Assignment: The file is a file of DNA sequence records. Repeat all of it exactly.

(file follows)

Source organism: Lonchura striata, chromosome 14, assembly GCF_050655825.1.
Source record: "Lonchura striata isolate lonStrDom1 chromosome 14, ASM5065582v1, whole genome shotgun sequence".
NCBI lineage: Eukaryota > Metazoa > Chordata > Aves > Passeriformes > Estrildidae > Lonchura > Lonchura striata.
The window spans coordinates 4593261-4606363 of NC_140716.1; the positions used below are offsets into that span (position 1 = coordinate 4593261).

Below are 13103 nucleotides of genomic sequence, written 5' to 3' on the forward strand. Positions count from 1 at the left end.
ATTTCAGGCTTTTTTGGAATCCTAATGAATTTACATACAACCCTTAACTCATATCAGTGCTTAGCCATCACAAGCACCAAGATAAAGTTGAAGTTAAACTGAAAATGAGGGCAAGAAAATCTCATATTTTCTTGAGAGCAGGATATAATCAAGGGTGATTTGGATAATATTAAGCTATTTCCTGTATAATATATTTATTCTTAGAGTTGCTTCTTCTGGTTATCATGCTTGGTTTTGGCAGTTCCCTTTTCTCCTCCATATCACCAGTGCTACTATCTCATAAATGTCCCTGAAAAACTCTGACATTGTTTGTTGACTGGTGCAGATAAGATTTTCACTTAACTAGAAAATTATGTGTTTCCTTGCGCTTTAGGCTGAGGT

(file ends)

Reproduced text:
Source organism: Lonchura striata, chromosome 14, assembly GCF_050655825.1.
Source record: "Lonchura striata isolate lonStrDom1 chromosome 14, ASM5065582v1, whole genome shotgun sequence".
NCBI lineage: Eukaryota > Metazoa > Chordata > Aves > Passeriformes > Estrildidae > Lonchura > Lonchura striata.
The window spans coordinates 4593261-4606363 of NC_140716.1; the positions used below are offsets into that span (position 1 = coordinate 4593261).

Below are 13103 nucleotides of genomic sequence, written 5' to 3' on the forward strand. Positions count from 1 at the left end.
ATTTCAGGCTTTTTTGGAATCCTAATGAATTTACATACAACCCTTAACTCATATCAGTGCTTAGCCATCACAAGCACCAAGATAAAGTTGAAGTTAAACTGAAAATGAGGGCAAGAAAATCTCATATTTTCTTGAGAGCAGGATATAATCAAGGGTGATTTGGATAATATTAAGCTATTTCCTGTATAATATATTTATTCTTAGAGTTGCTTCTTCTGGTTATCATGCTTGGTTTTGGCAGTTCCCTTTTCTCCTCCATATCACCAGTGCTACTATCTCATAAATGTCCCTGAAAAACTCTGACATTGTTTGTTGACTGGTGCAGATAAGATTTTCACTTAACTAGAAAATTATGTGTTTCCTTGCGCTTTAGGCTGAGGT